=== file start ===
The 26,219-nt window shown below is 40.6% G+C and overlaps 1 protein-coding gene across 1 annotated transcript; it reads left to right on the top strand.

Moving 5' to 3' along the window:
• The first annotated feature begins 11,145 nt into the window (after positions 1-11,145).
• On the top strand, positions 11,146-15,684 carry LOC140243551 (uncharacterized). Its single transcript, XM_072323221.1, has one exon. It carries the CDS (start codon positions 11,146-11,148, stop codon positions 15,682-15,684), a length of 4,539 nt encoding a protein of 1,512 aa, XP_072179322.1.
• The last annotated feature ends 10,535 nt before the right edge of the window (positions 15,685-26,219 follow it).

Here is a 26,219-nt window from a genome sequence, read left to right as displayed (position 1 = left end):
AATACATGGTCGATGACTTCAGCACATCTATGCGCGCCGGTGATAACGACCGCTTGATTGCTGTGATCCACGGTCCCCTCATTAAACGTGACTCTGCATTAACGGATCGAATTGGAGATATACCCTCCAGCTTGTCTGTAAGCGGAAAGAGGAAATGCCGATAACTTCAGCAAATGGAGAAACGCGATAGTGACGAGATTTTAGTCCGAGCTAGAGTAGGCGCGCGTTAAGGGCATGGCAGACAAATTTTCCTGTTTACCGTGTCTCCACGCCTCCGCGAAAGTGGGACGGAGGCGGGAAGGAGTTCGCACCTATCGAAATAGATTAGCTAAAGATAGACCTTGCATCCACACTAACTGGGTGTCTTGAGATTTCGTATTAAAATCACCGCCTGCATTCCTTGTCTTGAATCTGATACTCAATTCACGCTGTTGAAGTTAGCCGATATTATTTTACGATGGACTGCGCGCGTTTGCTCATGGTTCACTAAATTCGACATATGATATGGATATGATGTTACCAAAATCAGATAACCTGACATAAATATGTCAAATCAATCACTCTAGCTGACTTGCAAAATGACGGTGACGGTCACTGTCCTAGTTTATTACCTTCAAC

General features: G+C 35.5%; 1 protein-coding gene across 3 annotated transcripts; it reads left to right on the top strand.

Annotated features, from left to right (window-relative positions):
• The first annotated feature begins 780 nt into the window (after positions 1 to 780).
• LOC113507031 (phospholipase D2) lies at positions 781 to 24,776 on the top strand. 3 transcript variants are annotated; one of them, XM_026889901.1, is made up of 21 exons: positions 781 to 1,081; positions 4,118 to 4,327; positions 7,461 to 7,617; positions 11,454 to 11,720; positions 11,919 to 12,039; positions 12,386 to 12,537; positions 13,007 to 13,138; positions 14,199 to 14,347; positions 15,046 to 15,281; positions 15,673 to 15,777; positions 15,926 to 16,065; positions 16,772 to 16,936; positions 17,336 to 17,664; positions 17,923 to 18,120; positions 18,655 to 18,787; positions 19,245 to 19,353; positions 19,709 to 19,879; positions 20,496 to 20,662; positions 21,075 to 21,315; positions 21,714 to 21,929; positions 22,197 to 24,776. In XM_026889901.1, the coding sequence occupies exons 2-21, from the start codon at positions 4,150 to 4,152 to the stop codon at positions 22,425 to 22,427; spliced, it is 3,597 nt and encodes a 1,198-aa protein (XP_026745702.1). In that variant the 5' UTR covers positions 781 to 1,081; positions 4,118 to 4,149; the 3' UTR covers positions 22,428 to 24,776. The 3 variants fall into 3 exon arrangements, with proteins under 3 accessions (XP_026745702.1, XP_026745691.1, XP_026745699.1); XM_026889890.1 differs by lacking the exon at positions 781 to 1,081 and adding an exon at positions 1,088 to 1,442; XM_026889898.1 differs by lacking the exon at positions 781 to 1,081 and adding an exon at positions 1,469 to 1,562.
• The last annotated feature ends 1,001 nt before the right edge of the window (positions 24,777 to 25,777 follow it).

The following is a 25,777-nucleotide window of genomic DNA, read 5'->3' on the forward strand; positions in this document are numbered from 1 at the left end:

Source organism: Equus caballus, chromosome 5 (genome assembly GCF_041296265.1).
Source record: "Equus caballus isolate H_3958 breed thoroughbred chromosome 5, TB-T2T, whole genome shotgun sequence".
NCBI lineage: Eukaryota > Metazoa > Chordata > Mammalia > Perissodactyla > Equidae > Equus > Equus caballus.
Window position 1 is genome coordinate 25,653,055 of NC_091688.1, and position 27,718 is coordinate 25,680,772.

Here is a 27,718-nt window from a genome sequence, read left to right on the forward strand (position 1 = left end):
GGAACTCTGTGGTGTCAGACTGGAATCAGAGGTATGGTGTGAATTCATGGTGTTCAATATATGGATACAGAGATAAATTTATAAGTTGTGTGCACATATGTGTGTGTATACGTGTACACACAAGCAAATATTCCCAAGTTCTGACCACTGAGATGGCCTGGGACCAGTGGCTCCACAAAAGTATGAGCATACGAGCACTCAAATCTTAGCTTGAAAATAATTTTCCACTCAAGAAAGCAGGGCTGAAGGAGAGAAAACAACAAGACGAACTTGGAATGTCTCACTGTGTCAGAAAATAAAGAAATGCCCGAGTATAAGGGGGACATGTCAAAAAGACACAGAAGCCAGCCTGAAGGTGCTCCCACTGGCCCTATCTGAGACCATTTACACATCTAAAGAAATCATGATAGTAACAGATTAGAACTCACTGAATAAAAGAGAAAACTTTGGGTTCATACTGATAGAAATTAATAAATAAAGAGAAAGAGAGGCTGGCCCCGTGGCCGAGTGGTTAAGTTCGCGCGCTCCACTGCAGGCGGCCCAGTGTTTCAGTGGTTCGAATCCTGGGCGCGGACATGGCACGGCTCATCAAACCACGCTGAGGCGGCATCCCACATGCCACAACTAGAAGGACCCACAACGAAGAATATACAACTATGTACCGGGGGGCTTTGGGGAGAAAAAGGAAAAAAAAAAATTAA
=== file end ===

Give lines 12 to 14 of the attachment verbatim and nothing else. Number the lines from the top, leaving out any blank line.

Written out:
• The last annotated feature ends 1,001 nt before the right edge of the window (positions 24,777 to 25,777 follow it).

The following is a 25,777-nucleotide window of genomic DNA, read 5'->3' on the forward strand; positions in this document are numbered from 1 at the left end:

Source organism: Equus caballus, chromosome 5 (genome assembly GCF_041296265.1).